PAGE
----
Mack v. Inc, No. 2:2022cv01310 - Document 33 (W.D. Wash. 2023)

Court Description: ORDER denying Defendant's 29 Motion to Dismiss. Signed by U.S. District Judge John C. Coughenour. (SS)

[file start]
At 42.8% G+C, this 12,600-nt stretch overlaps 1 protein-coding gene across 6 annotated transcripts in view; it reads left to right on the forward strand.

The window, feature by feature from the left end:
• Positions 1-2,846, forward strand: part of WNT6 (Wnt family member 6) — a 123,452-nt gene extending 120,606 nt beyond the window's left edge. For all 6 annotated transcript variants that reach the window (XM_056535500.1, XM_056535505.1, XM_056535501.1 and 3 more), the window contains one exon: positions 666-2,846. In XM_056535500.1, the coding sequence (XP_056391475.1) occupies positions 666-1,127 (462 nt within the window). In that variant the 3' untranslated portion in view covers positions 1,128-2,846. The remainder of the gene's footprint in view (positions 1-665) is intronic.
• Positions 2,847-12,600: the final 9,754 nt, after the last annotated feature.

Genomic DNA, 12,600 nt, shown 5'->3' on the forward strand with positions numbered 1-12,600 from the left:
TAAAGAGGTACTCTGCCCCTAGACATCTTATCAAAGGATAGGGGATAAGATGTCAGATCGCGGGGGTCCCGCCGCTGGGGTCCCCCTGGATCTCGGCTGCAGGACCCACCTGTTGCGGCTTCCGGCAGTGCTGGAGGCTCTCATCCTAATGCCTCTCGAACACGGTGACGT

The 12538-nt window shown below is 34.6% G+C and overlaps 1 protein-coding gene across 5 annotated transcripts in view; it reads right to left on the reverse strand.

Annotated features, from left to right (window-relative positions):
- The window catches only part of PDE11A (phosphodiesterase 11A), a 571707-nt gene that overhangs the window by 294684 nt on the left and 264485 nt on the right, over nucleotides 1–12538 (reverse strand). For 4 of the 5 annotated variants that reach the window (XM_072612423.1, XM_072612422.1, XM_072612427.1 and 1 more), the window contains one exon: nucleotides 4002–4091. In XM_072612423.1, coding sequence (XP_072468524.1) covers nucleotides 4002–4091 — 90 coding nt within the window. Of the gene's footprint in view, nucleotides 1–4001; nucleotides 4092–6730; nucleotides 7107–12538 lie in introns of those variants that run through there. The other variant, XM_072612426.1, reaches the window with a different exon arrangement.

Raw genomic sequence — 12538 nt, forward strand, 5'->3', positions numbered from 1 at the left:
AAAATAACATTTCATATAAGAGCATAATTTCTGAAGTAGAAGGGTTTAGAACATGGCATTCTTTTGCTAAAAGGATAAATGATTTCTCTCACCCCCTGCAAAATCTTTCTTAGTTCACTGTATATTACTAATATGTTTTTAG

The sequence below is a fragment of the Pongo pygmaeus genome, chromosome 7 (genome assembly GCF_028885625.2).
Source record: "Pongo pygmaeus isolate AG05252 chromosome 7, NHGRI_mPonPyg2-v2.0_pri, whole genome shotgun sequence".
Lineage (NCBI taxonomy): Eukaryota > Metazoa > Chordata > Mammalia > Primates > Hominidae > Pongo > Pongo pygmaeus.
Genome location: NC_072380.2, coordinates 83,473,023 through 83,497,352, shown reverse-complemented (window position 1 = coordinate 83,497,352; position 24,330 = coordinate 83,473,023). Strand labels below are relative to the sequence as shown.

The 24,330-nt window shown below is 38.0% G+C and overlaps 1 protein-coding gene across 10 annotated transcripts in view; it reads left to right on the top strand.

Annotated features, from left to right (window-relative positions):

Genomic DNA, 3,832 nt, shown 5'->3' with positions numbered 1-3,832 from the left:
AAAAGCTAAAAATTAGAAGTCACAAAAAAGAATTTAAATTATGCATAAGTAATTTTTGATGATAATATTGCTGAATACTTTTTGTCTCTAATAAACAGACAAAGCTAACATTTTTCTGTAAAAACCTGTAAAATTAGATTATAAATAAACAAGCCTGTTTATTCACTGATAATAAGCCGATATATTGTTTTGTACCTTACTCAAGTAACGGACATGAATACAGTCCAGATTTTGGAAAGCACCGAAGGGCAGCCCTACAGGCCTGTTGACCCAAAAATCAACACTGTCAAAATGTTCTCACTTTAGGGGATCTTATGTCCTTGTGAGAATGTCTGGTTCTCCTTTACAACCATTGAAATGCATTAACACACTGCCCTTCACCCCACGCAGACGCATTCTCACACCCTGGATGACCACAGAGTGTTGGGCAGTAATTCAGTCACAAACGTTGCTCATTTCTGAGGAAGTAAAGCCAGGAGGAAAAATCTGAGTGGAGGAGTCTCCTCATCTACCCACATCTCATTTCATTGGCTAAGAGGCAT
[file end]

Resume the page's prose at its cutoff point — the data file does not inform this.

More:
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Mack v. Inc Doc. 33 Case 2:22-cv-01310-JCC Document 33 Filed 03/16/23 Page 1 of 9 THE HONORABLE JOHN C. COUGHENOUR 1 2 3 4 5 6 UNITED STATES DISTRICT COURT WESTERN DISTRICT OF WASHINGTON AT SEATTLE 7 8 9 10 SHANNON MACK, and LINDSEY FARROW, individually and on behalf of all others similarly situated, 11 ORDER Plaintiffs, v. 12 13 CASE NO. C22-1310-JCC AMAZON.COM, INC., 14 Defendant. 15 16 This matter comes before the Court on Defendant’s motion to dismiss Plaintiffs’ first 17 amended class action complaint (“FAC”) (Dkt. No. 29). Having thoroughly considered the 18 briefing and the relevant record, and finding oral argument unnecessary the Court DENIES the 19 motion for the reasons explained herein. 20 I. 21 BACKGROUND Plaintiffs allege they purchased and used Solimo, a melatonin supplement manufactured 22 and sold by Defendant on (Dkt. No. 29 at 4, 6.) Solimo comes in two forms— 23 tablet and gummy—with the label for each purporting to provide a specific dose of melatonin per 24 serving (e.g., 3mg or 5mg). (Id. at 4.) Melatonin is believed to manage the body’s circadian 25 rhythm (24-hour internal clock). (Id. at 1.) As such, it is commonly used as a sleep-aid. (Id.) Like 26 any supplement, melatonin is regulated by the Food and Drug Administration (“FDA”), the ORDER C22-1310-JCC PAGE - 1 Case 2:22-cv-01310-JCC Document 33 Filed 03/16/23 Page 2 of 9 1 Federal Trade Commission (“FTC”), and state agencies. See generally FDCA, 21 U.S.C. § 301 et 2 seq., 21 C.F.R. Part 100 et seq., 21 U.S.C.S. § 343-1. The FAC asserts that Defendant, through 3 its false labeling, substantially understates Solimo’s true melatonin dosage in each serving. (Dkt. 4 No. 26 at 5.) This, in turn, deceptively enticed Plaintiffs to purchase the product and has the 5 capacity to do the same for others. (Id.) 6 According to Plaintiffs, the actual dosage of melatonin per serving, relative to the labeled 7 amount, exceeds what would be a “reasonable excess” allowed by the FDA. (Id. at 7.) As 8 Plaintiffs define it, a “reasonable excess” is any amount greater than that needed for a 9 supplement to meet “the amount specified on the label throughout the product’s shelf life.” (Id. 10 at 9 (quoting 21 C.F.R. § 101.36(f)(1)).) Plaintiffs assert that, as a result of this excess melatonin, 11 they suffered injury. (Id. at 13–14.) Had they known Solimo’s true melatonin dosage, they would 12 not have purchased it at any price. (Id.) 13 Plaintiffs bring causes of action for (1) violations of Washington’s Consumer Protection 14 Act (“CPA”), (2) breach of contract, (3) breach of express warranty, and (4) breach of implied 15 warranty. (Id. at 16–20.) Defendant moves to dismiss pursuant to Rules 12(b)(1) and 12(b)(6). 16 (See generally Dkt. No. 29). It argues that (1) Plaintiffs lack standing; (2) the Federal Food, 17 Drug, and Cosmetic Act (“FDCA”) preempts Plaintiffs’ claims; (3) Plaintiffs fail to plausibly 18 allege any of their causes of action; and, finally, that (4) Plaintiffs’ breach of warranty claims are 19 legally deficient. (See Dkt. No. 29 at 13–30.) 20 II. DISCUSSION 21 A. 22 Pursuant to Rule 12(b)(1), a complaint must be dismissed if the Court determines at any Legal Standards 23 point that it lacks subject matter jurisdiction over the claims asserted. Intl. Union of Operating 24 Eng’rs. v. Cnty. of Plumas, 559 F.3d 1041, 1043–44 (9th Cir. 2009). And if a plaintiff lacks 25 standing, the Court lacks subject matter jurisdiction. See Steel Co. v. Citizens for a Better Env’t, 26 523 U.S. 83, 101–02 (1998). A Rule 12(b)(1) challenge may be facial or factual. Fed. R. Civ. P. ORDER C22-1310-JCC PAGE - 2 Case 2:22-cv-01310-JCC Document 33 Filed 03/16/23 Page 3 of 9 1 12(b)(1), see Safe Air for Everyone v. Meyer, 373 F.3d 1035, 1039 (9th Cir. 2004). In a facial 2 attack, such as this one, the defendant asserts a complaint’s allegations are insufficient to confer 3 federal jurisdiction. In reviewing such an attack, the Court assumes all material allegations in the 4 complaint are true. Thornhill Publ’g Co. v. General Tel. Elec., 594 F.2d 730, 733 (9th Cir. 1979). 5 Whereas, upon a Rule 12(b)(6) motion, a complaint must be dismissed if it lacks a “cognizable 6 legal theory” or “sufficient factual matter, accepted as true, to state a claim to relief that is 7 plausible on its face.” Ashcroft v. Iqbal, 556 U.S. 662, 678 (2009) (citation omitted); Balistreri v. 8 Pacifica Police Dep’t, 901 F.2d 696, 699 (9th Cir. 1988). A claim is plausible when the “plaintiff 9 pleads factual content that allows the court to draw the reasonable inference that the defendant is 10 liable for the misconduct alleged.” Id. at 678. 11 B. 12 In general, to establish standing, “a plaintiff must show (i) that [s]he suffered an injury in 13 fact that is concrete, particularized, and actual or imminent; (ii) that the injury was likely caused 14 by the defendant; and (iii) that the injury would likely be redressed by judicial relief.” 15 TransUnion LLC v. Ramirez, 141 S. Ct. 2190, 2203 (2021). This must be shown “for each claim 16 that they press and for each form of relief that they seek.” Id. at 2208. At the pleading stage, 17 “general factual allegations of injury resulting from the defendant’s conduct may suffice.” Lujan 18 v. Defenders of Wildlife, 504 U.S. 555, 561 (1992) (internal citations omitted). This is not an 19 onerous burden, though, “for on a motion to dismiss we presum[e] that general allegations 20 embrace those specific facts that are necessary to support the claim.” Id. Defendant contends that 21 Plaintiffs lack standing to pursue (a) monetary relief because they have not alleged an injury-in- 22 fact traceable to the products purchased and (b) injunctive relief because they have not alleged a 23 certainly impending or substantial risk of future harm. (Dkt. No. 29 at 7.) Neither argument is 24 persuasive. 25 26 Standing As to the issue of an injury-in-fact, Plaintiffs allege that they “relied on the claimed melatonin content on Amazon’s labels,” that the bottles were “inaccurately labelled and ORDER C22-1310-JCC PAGE - 3 Case 2:22-cv-01310-JCC Document 33 Filed 03/16/23 Page 4 of 9 1 unreasonably overdosed,” and had they known the true dosage, they “would not have purchased 2 the product at the price [they] paid . . . [i]n fact, knowing the truth, [it] was worthless to [them].” 3 (Dkt. No. 26 at 13, 15.) This is sufficient to allege a price injury. See Reid v. Johnson & Johnson, 4 780 F.3d 952, 958 (9th Cir. 2015) (price injury can be pleaded by alleging that one relies on a 5 misrepresentation, had they known the truth, they would have paid less or, perhaps, nothing at 6 all). 1 No more is required. Regarding future harm, Plaintiffs allege that, if not for the fact that 7 they cannot confidently rely on Solimo’s labeling, they would purchase the product again. (Dkt. 8 No. 29 at 16.) Again, this is all that is required to establish injury. See Davidson v. Kimberly- 9 Clark Corporation, 889 F.3d 956, 968–70 (2018) (injury can be actual and imminent if the 10 plaintiff alleges that they would purchase the product again if they were able to confidently rely 11 on the label). 12 13 Accordingly, the Court FINDS that Plaintiffs have sufficiently pleaded injury to support standing for the relief sought. 14 C. 15 To the extent a claim is preempted by federal law, it is legally deficient and subject to Preemption 16 dismissal pursuant to Rule 12(b)(6). See SmileCare Dental Group v. Delta Dental Plan of Calif., 17 Inc., 88 F.3d 780, 783–84 (9th Cir. 1996). However, “FDA preemption, like all federal 18 preemption, is an affirmative defense;” therefore, Defendant bears the burden. Durnford v. 19 MusclePharm Corp., 907 F.3d 595, 603 n.8 (9th Cir. 2018). “Federal law imposes a 20 comprehensive regulatory scheme for dietary supplements.” Lopez v. Zarbee’s, Inc., 2023 WL 21 210878, slip op. at 1 (N.D. Cal. 2023). And “FDA regulations require that the quantity of 22 23 24 25 26 1 Moreover, even if Plaintiffs received “the benefit of the bargain,” as Defendant contends, (see Dkt. No. 29 at 15), they can still allege economic loss if they overpaid based on a misrepresentation. See Guido v. L’Oréal, 2011 WL 13152488, slip op. at 4–5 (C.D. Cal. 2011). Nor need Plaintiffs test the actual product purchased, see Lorentzen v. Kroger Co., 532 F. Supp. 3d 901, 908 (C.D. Cal. 2021), as Defendant asserts. (See Dkt. No. 29 at 13–14.) An allegation that Defendant “is consistently selling the product purchased with false information” suffices. Lorentzen, 532 F. Supp. 3d at 908 (cleaned up). ORDER C22-1310-JCC PAGE - 4 Case 2:22-cv-01310-JCC Document 33 Filed 03/16/23 Page 5 of 9 1 melatonin ‘be at least equal to the value . . . declared on the label’ for the product’s full shelf 2 life.” Id. (citing 21 C.F.R. § 101.9(g)(4)(i)). On this basis, Defendant asserts that Plaintiffs’ 3 claims are preempted because (1) the FDA permits melatonin overages and (2) Plaintiffs’ 4 allegations are supported by a test that deviates from the FDA’s 12-sample testing protocol. (Dkt. 5 No. 29 at 17–21.) Neither contention has merit. 6 1. Permissible Overages 7 Because supplements like melatonin degrade over time, the FDA allows manufactures to 8 formulate the supplement with some overages to ensure “that the finished produced can meet the 9 label declaration for that dietary ingredient through the product’s shelf life.” Lopez, 2023 WL 10 210878 at 1 (citing 68 Fed. Reg. 12158, 12203 (Mar. 13, 2002)). This “safe harbor” allows a 11 reasonable excess over labeled amounts, so long as it is within “good manufacturing practice.” 12 21 C.F.R. § 101.36(f)(1). But while the FDA allows for some overages, it does not intend to 13 “allow the manufacturer to add excess dietary ingredients in unspecified amounts that would be 14 in excess of the amount actually needed to meet the label declaration.” Lopez, 2023 WL 210878 15 at 1 (citing 68 Fed. Reg. 12158, 12203 (Mar. 13, 2002)). Said another way, if a product’s label 16 falsely states the dosage, relative to this permissible excess, the product is mislabeled. See 17 Durnford, 907 F.3d 595 at 601. 18 Relying on the fact that the FDA allows some overages, Defendant contends that 19 Plaintiffs’ claims are preempted. (Dkt. No. 29 at 11–12.) Specifically, Defendant asserts that, by 20 alleging they wanted “a 5mg dose and no more,” Plaintiffs ostensibly contend that any amount of 21 melatonin over this amount is “unreasonable, misleading, and deceptive.” (Id. at 12.) And based 22 on the FDA’s requirement that a supplement contain a minimum dose at the end of its shelf life, 23 thereby requiring additional melatonin at the beginning, Plaintiffs’ claims are preempted. (Id. at 24 10–11.) This misconstrues Plaintiffs’ allegations. 2 They state that “by selling inaccurately 25 26 2 Also, the Court notes that Defendant’s cited cases here are not helpful. They involve false advertising claims based on structure/function and “unreasonable consumer” claims—not ORDER C22-1310-JCC PAGE - 5 Case 2:22-cv-01310-JCC Document 33 Filed 03/16/23 Page 6 of 9 1 labeled and unreasonably overdosed Solimo Melatonin, Amazon engaged in unfair and 2 deceptive practice.” (Dkt. No. 26 at 18 (emphasis added).) Plaintiffs recognize that some overage 3 is allowed, but contend that the amount in Solimo “increases the risk of adverse side effects” and 4 puts at issue its “long-term safety” and, for these reasons, it is an “unreasonable excess . . . 5 prohibited (not permitted) by FDA regulations” and results in “false and misleading labeling.” 6 (Id. at 12.) 7 Defendant next contends Plaintiffs are trying to impose a “made-up standard, under 8 which any overage greater than 10–15% of the labeled amount is per se unreasonable.” (Dkt. No. 9 29 at 19.) Again, this mischaracterizes the FAC. It articulates such a range to compare Solimo’s 10 melatonin overage to others. (Dkt. No. 26 at 10). The only limit that Plaintiffs ask be enforced is 11 that set by the FDA, (see Dkt. No. 26 at 9), i.e., the “amount actually needed to meet the label 12 declaration.” Ochoa v. Church & Dwight Co., Inc., 2018 WL 4998293, slip op. at 4 (C.D. Cal. 13 2018). 14 2. Testing 15 The FDA requires that compliance with food labeling requirements be determined 16 through a 12-sample testing protocol. See 21 C.F.R. § 101.9(g)(2). Defendant argues that, 17 because the FAC does not allege that Plaintiffs actually used this protocol when testing Solimo, 18 their claims are preempted. (Dkt. No. 29 at 21.) 19 But Durnford clarified the scope of the testing requirement, at least for pleading 20 purposes. See 907 F.3d at 603 n.8. It indicated that “plaintiffs are generally not expected to 21 provide evidence in support of their claims at the pleading stage . . . nor are they required to 22 plead the ‘probability’ of their entitlement to relief.” Id. While this was not central to the 23 Durnford holding, many courts have since adopted its reasoning, holding that a plaintiff need not 24 comply with the FDA’s 12-sample protocol at the pleading stage. See e.g., Murphy v. Olly Public 25 26 ingredient overages. (See, e.g., Dkt. No. 29 at 17–19 (citing Greenberg v. Target Corp., 985 F.3d 650 (9th Cir. 2021); Dachauer v. NBTY, Inc., 913 F.3d 844, 848 (9th Cir. 2019)).) ORDER C22-1310-JCC PAGE - 6 Case 2:22-cv-01310-JCC Document 33 Filed 03/16/23 Page 7 of 9 1 Benefit Corporation, 2023 WL 210838, slip op. at 6 (N.D. Cal. 2023). While Defendant contends 2 otherwise, the cases it cites in support are primarily pre-Durnford and, regardless, in the 3 minority. (See Dkt. No. 29 at 21.) The Court sees no reason to depart from the majority of cases. 4 Applying this standard, Plaintiffs’ allegations are sufficient to avoid preemption on the issue of 5 testing, at least at the pleading stage. 3 Nor has Defendant shown that Plaintiffs have “pleaded 6 themselves out of court by pleading facts that establish [Defendant’s] compliance with FDA 7 regulations.” Murphy, 2023 WL 210838, at 7. 8 As such, the Court FINDS that Plaintiffs claims are not preempted. 9 D. 10 Plausibility of Claims Defendant next makes a series of plausibility arguments supporting Rule 12(b)(6) 11 dismissal. The first, though, is a regurgitation of its standing argument. (See Dkt. No. 29 at 22 12 (contending that the FAC fails to plausibly state the injury required for any of Plaintiffs’ 13 claims).) The Court rejects it for the same reasons it did above. See supra Part II.B. The 14 remaining two, (see Dkt. No. 29 at 22–27), while also without merit, require some discussion. 15 As federal courts frequently repeat, a cause of action must be supported by more than 16 labels and conclusions. Bell Atl. Corp. v. Twombly, 550 U.S. 544, 545 (2007). While “Rule 8 17 does not require detailed factual allegations, it demands more than an unadorned, the-defendant- 18 unlawfully-harmed-me accusation.” Iqbal, 556 U.S. at 678 (cleaned up). It requires plausible 19 allegations supporting each cause of action. See id. And to the extent a claim sounds in fraud or 20 mistake, the complaint “must state with particularity the circumstances.” Fed. R. Civ. P. 9(b). 21 This is often referred to as the “who, what, when, where, and how” enhanced pleading standard. 22 23 24 25 26 3 According to the FAC, Plaintiffs tested bottles of Solimo comparable to what they consumed, which resulted in the discovery of significant melatonin excesses over the amount(s) indicated on each label. (See Dkt. No. 26 at 8–9.) The FAC further alleges that third-party testing confirms such overages are common and widespread in the industry. (Id.) In addition, they contend that Defendant possesses unique knowledge to confirm these excesses throughout Defendant’s Solimo product line. (Id.) This is because Defendant has testing data unavailable to Plaintiffs, at least without discovery (Id.) ORDER C22-1310-JCC PAGE - 7 Case 2:22-cv-01310-JCC Document 33 Filed 03/16/23 Page 8 of 9 1 Cafasso, United States ex rel. v. Gen. Dynamics C4 Sys., Inc., 637 F.3d 1047, 1055 (9th Cir. 2 2011). 3 According to Defendant, the “logical leap” here between the FAC’s allegations and that 4 required by Rule 9 is simply too great. (Dkt. No. 32 at 15.) The Court disagrees. The FAC’s 5 allegations are sufficiently particular to support a CPA claim, irrespective of whether Rule 9 6 applies. (See Dkt. No. 26 at 8–9, 15–16.) This is particularly true in light of the FAC’s contention 7 that Defendant possesses non-public FDA compliance testing data regarding the actual melatonin 8 dosage within Solimo sold. (See id. at 26 at 9.) As such, it would be unfair to dismiss the FAC 9 before Plaintiffs have the opportunity to see this data. See Nayab v. Capital One Bank (USA), 10 N.A., 942 F.3d 480, 495 (9th Cir. 2019). 11 Defendant also asserts that, because the FAC does not affirmatively identify which 12 contract Defendant breached and when the breach occurred, it fails to plausibly allege a breach of 13 contract claim. (Dkt. No. 29 at 27.) But this relies on an obtuse interpretation of the FAC. It is 14 black letter law that the Court must accept Plaintiffs’ allegations as true and draw reasonable 15 inferences in their favor. See Vasquez v. Los Angeles Cnty., 487 F.3d 1246, 1249 (9th Cir. 2007). 16 Defendant would ask the Court to do otherwise. 17 According to the FAC, when Defendant advertises Solimo as for sale on its website, the 18 listing contains a copy of the nutritional label. (See Dkt. No. 26 at 6–7, 14–16.) And it is 19 reasonable to infer that consumers can glean other key terms from this listing, such as the 20 product’s price and quantity. When Defendant shipped the product to Plaintiffs, Defendant was 21 bound by those terms. (See id. at 19–20.) This is all that is required to establish a contract, see, 22 e.g., Becker v. Washington State U., 266 P.3d 893, 899 (Wash. App. 2011), even in the internet 23 age, see, e.g., Nguyen v. Barnes & Noble, Inc., 2015 WL 12766130, slip op. at 6 (C.D. Cal. June 24 16, 2015). 25 26 Accordingly, the Court FINDS that the FAC plausibly alleges all claims against Defendant, including breach of contract. ORDER C22-1310-JCC PAGE - 8 Case 2:22-cv-01310-JCC Document 33 Filed 03/16/23 Page 9 of 9 1 E. 2 Finally, Defendant moves to dismiss the FAC’s breach of express and implied warranty 3 claims, arguing they are legally deficient in light of (a) the disclaimer contained in Defendant’s 4 standard Conditions of Use (“COU”) and (b) Plaintiffs’ failure to adequately plead notice. (Dkt. 5 No. 29 at 27–30.) In support, Defendant introduces facts and evidence outside of the FAC, 6 namely the COU. (See Dkt. No. 30-1 at 29–34.) This is not appropriate in a Rule 12(b)(6) 7 motion. 4 See Lee v. City of Los Angeles, 250 F.3d 668, 688 (9th Cir. 2001). And the Court 8 DECLINES to consider this issue. 9 III. Breach of Warranty Claims CONCLUSION 10 For the foregoing reasons, the Court DENIES Defendant’s motion to dismiss. 11 DATED this 16th day of March 2023. 14 A 15 John C. Coughenour UNITED STATES DISTRICT JUDGE 12 13 16 17 18 19 20 21 22 23 24 25 26 4 Perhaps the Court could take judicial notice of the COU and its terms. See Fed. R. Evid. 201(b). But Defendant makes no affirmative request or argument supporting such a request. (See generally Dkt. Nos. 29, 32.) Therefore, the Court will not consider the import of the COU and its terms in deciding Defendant’s Rule 12(b)(6) motion. See Indep. Towers of Washington v. Washington, 350 F.3d 925, 929 (9th Cir. 2003) (“Judges are not like pigs, hunting for truffles buried in briefs.”). ORDER C22-1310-JCC PAGE - 9